However, these horsemen are far more sinister. They're the leading forces of Hell's Army and once the final horseman rides, Hell's Army shall be unleashed upon the world to drag the wicked into the depths of Hell.

First Horseman
"I watched as the Lamb opened the first of the seven seals. Then I heard one of the four living creatures say in a voice like thunder, "Come and see!" I looked, and there before me was a white horse! Its rider held a bow, and he was given a crown, and he rode out as a conqueror bent on conquest. — Revelation 6:1-2˄ NIV"

Artwork which shows the horsemen as a group, such as the famous woodcut by Albrecht Dürer, suggests an interpretation where all four horsemen represent different aspects of the same tribulation.

The first horseman is often associated with military conquest. One interpretation casts the rider of the white horse as the Antichrist, or a representation of false prophets.

Second Horseman
"When the Lamb opened the second seal, I heard the second living creature say, "Come and see!" Then another horse came out, a fiery red one. Its rider was given power to take peace from the earth and to make men slay each other. To him was given a large sword. — Revelation 6:3-4˄ NIV"

The rider of the second horse is often taken to represent War or mass slaughter. His horse's color is red (πυρρός, from πῦρ, fire). In some translations, the color is specifically a "fiery" red. This color, as well as the rider's possession of a great sword, suggests blood that is to be spilled. The second horseman may represent civil war as opposed to the war of conquest that the first horseman is sometimes said to bring. Other commentators have suggested it might also represent persecution of Christians.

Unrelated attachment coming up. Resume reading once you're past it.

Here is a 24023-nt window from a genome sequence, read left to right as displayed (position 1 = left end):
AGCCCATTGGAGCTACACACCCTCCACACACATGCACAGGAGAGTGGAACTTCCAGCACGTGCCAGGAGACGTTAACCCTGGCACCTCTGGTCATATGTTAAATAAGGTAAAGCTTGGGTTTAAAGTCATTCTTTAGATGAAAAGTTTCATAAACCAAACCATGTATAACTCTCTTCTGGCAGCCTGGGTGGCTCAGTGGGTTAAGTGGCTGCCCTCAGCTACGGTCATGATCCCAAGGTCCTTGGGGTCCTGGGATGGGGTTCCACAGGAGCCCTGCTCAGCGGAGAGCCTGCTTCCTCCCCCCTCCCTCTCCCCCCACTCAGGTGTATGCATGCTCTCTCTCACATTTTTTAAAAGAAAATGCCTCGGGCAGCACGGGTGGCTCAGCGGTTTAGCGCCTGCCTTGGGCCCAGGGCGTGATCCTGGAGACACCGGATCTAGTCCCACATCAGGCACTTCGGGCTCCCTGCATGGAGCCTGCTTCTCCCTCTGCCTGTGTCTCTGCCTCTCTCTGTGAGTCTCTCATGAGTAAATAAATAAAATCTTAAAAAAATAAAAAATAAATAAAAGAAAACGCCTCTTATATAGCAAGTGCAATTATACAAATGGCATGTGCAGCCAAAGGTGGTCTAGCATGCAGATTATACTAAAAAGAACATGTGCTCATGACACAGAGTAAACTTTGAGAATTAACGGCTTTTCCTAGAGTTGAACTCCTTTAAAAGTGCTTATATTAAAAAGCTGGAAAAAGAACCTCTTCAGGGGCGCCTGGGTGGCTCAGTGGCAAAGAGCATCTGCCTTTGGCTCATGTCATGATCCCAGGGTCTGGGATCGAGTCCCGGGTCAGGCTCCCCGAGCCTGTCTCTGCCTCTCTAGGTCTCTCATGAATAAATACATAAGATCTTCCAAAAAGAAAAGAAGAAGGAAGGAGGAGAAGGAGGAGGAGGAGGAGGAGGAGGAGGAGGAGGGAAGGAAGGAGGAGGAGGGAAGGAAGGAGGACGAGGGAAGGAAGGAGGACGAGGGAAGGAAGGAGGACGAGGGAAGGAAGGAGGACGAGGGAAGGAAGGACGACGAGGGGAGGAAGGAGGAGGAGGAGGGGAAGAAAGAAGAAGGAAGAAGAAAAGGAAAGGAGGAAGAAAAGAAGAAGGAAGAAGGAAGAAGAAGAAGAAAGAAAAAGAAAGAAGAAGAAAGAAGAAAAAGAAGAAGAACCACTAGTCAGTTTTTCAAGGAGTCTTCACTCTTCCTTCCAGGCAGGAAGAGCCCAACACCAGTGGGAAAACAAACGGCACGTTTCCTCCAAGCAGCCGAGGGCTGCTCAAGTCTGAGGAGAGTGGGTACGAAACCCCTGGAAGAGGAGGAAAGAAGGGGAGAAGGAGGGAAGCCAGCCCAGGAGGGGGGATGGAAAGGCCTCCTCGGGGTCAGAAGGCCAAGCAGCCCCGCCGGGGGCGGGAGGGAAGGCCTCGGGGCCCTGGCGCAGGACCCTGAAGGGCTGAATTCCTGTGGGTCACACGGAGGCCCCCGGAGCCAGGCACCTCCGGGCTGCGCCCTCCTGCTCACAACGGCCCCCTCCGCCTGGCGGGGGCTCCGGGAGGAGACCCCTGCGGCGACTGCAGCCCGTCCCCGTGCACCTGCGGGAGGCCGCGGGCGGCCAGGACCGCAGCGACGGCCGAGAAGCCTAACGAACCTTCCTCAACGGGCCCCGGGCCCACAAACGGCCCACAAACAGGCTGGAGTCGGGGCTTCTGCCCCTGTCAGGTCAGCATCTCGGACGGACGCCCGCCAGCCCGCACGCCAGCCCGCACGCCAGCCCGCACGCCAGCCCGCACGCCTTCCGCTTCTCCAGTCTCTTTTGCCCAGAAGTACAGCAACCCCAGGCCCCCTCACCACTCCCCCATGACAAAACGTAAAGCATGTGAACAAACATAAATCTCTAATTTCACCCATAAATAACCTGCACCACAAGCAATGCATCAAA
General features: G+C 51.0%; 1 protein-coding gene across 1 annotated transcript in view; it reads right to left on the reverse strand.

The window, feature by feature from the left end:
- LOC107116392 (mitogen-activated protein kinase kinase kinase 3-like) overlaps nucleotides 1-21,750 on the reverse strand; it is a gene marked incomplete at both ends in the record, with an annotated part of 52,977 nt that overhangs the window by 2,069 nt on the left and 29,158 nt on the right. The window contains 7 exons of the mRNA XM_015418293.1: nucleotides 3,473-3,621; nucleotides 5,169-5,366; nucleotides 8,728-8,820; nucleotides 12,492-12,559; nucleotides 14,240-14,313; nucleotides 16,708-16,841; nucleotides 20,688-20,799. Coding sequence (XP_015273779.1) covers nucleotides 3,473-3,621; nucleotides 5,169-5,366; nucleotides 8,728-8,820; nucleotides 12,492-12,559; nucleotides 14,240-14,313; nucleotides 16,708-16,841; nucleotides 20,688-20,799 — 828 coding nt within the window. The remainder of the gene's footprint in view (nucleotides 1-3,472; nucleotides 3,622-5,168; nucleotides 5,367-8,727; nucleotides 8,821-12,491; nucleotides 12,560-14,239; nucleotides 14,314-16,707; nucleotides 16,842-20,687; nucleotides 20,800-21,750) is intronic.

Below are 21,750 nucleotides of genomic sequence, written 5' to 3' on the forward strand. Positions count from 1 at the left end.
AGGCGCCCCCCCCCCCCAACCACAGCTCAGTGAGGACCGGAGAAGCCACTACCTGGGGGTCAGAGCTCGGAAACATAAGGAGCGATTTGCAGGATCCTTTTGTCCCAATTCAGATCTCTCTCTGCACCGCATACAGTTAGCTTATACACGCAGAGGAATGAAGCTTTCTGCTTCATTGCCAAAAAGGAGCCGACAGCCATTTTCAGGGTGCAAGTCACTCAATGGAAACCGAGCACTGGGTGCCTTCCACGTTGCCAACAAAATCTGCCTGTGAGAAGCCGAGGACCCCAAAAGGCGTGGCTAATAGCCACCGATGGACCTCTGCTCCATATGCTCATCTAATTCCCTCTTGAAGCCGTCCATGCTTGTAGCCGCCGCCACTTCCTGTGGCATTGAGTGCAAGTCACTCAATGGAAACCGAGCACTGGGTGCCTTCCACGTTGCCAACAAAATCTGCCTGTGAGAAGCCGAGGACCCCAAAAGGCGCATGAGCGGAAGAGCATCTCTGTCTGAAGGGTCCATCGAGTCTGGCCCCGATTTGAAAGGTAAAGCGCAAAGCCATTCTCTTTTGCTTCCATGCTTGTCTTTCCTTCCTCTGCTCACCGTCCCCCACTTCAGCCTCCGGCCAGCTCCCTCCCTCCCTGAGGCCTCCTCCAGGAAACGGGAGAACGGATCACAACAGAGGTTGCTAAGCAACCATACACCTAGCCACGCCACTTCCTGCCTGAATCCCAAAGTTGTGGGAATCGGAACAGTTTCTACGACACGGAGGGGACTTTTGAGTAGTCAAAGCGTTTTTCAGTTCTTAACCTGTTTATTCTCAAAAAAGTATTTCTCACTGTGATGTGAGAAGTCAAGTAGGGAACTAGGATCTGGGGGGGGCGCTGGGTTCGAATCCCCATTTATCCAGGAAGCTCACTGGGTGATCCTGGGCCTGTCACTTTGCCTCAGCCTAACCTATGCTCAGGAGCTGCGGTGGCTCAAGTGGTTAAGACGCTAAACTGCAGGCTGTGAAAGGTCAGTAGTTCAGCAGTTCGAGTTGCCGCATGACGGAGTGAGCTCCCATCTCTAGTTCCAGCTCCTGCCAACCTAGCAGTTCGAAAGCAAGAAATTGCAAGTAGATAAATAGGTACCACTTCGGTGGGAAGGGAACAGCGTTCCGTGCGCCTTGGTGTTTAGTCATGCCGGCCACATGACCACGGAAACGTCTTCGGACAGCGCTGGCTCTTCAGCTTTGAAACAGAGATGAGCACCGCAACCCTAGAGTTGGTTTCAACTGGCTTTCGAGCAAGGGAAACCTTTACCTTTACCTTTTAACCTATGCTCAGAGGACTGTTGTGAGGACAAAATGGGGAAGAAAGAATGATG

Third Horseman
"When the Lamb opened the third seal, I heard the third living creature say, "Come and see!" I looked, and there before me was a black horse! Its rider was holding a pair of scales in his hand. Then I heard what sounded like a voice among the four living creatures, saying, "A quart of wheat for a day's wages, and three quarts of barley for a day's wages, and do not damage the oil and the wine!" — Revelation 6:5-6˄ NIV"